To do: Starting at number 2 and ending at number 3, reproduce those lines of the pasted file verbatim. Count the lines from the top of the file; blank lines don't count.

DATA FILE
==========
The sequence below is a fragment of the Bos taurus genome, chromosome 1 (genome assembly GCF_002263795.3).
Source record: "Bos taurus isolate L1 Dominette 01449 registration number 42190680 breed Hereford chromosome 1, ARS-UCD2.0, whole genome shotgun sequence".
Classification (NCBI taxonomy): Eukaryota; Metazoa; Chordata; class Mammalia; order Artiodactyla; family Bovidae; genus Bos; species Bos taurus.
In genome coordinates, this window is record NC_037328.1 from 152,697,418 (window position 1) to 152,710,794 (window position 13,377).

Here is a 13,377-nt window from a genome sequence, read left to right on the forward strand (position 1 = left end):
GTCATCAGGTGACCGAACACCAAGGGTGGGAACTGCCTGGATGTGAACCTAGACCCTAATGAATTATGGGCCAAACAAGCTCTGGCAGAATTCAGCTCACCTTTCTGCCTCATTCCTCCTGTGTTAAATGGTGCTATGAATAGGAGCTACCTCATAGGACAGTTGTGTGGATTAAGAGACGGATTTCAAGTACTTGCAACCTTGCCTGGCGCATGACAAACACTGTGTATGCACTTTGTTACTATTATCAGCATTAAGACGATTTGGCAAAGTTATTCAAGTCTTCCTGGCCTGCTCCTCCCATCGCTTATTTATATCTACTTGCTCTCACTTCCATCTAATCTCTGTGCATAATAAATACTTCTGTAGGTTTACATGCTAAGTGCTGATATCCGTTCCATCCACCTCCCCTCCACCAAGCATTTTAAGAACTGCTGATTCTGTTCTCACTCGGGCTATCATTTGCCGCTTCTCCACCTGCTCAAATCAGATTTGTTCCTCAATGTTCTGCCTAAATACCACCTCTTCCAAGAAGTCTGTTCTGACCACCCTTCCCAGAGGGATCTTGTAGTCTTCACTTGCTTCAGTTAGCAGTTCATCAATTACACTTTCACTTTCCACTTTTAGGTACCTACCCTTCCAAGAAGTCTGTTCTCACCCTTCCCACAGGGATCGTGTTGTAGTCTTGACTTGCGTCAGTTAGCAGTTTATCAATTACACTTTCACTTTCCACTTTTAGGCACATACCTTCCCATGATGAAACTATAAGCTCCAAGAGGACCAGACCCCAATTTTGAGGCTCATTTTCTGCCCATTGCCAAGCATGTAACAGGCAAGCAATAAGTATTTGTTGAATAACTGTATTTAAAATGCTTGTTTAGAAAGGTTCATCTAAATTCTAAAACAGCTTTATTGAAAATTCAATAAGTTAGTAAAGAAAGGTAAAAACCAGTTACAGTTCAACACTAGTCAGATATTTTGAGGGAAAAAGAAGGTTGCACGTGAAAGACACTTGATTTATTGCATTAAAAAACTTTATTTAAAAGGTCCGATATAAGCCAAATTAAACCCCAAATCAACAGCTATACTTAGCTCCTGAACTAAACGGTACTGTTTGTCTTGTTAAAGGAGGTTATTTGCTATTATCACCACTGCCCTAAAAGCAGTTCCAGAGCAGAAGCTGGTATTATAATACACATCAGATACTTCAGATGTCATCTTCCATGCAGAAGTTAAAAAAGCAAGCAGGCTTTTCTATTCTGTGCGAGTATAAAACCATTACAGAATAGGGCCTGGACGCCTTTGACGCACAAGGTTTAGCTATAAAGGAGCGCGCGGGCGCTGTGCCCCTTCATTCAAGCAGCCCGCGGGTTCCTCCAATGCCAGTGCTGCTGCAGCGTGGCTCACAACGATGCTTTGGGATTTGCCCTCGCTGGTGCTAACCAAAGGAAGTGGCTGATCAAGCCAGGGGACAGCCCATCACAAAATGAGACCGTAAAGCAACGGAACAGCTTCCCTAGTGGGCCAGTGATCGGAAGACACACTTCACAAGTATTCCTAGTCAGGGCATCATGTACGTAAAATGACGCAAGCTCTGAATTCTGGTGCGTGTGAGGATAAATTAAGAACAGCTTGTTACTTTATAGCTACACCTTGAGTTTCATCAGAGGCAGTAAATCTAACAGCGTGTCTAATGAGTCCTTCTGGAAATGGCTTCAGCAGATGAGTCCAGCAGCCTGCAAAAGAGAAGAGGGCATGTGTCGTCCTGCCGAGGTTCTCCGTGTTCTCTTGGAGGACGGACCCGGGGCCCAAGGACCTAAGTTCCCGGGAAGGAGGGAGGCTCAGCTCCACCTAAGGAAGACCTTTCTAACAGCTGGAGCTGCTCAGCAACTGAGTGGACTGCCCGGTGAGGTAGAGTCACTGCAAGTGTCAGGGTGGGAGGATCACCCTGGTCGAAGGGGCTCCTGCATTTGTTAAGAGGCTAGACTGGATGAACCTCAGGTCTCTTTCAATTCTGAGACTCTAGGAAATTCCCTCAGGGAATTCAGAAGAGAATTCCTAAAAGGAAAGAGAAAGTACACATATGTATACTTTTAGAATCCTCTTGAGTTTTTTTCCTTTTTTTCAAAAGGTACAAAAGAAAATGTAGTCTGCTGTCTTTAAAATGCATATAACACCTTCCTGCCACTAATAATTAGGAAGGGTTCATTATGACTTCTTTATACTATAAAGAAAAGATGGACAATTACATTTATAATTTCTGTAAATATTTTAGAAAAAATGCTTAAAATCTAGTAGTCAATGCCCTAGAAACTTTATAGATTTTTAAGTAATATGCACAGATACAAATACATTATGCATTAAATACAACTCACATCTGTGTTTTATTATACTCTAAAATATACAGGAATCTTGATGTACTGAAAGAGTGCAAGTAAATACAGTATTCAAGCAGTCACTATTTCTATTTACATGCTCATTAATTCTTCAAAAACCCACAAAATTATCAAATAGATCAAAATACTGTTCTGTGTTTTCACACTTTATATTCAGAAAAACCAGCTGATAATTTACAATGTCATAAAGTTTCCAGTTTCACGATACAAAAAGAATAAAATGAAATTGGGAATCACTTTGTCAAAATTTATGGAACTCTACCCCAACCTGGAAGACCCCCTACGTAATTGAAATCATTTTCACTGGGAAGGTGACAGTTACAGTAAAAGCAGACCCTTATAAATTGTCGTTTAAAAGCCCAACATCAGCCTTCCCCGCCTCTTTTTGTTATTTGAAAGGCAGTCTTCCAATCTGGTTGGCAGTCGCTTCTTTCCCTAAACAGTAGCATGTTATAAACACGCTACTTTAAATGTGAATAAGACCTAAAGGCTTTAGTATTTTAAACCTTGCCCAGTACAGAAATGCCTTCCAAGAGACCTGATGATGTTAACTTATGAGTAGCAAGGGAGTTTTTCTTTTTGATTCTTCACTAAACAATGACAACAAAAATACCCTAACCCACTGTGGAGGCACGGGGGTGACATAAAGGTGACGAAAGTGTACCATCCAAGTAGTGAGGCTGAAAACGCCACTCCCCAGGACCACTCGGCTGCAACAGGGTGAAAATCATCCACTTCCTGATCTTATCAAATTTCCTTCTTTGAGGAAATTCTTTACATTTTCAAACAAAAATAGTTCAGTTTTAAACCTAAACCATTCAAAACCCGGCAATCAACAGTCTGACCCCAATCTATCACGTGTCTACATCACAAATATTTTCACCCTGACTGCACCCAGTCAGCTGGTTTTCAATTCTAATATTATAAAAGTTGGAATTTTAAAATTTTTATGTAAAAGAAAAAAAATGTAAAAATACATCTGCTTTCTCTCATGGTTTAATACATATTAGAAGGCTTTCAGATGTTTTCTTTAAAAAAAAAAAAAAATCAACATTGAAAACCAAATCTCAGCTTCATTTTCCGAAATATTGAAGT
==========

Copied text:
Source record: "Bos taurus isolate L1 Dominette 01449 registration number 42190680 breed Hereford chromosome 1, ARS-UCD2.0, whole genome shotgun sequence".
Classification (NCBI taxonomy): Eukaryota; Metazoa; Chordata; class Mammalia; order Artiodactyla; family Bovidae; genus Bos; species Bos taurus.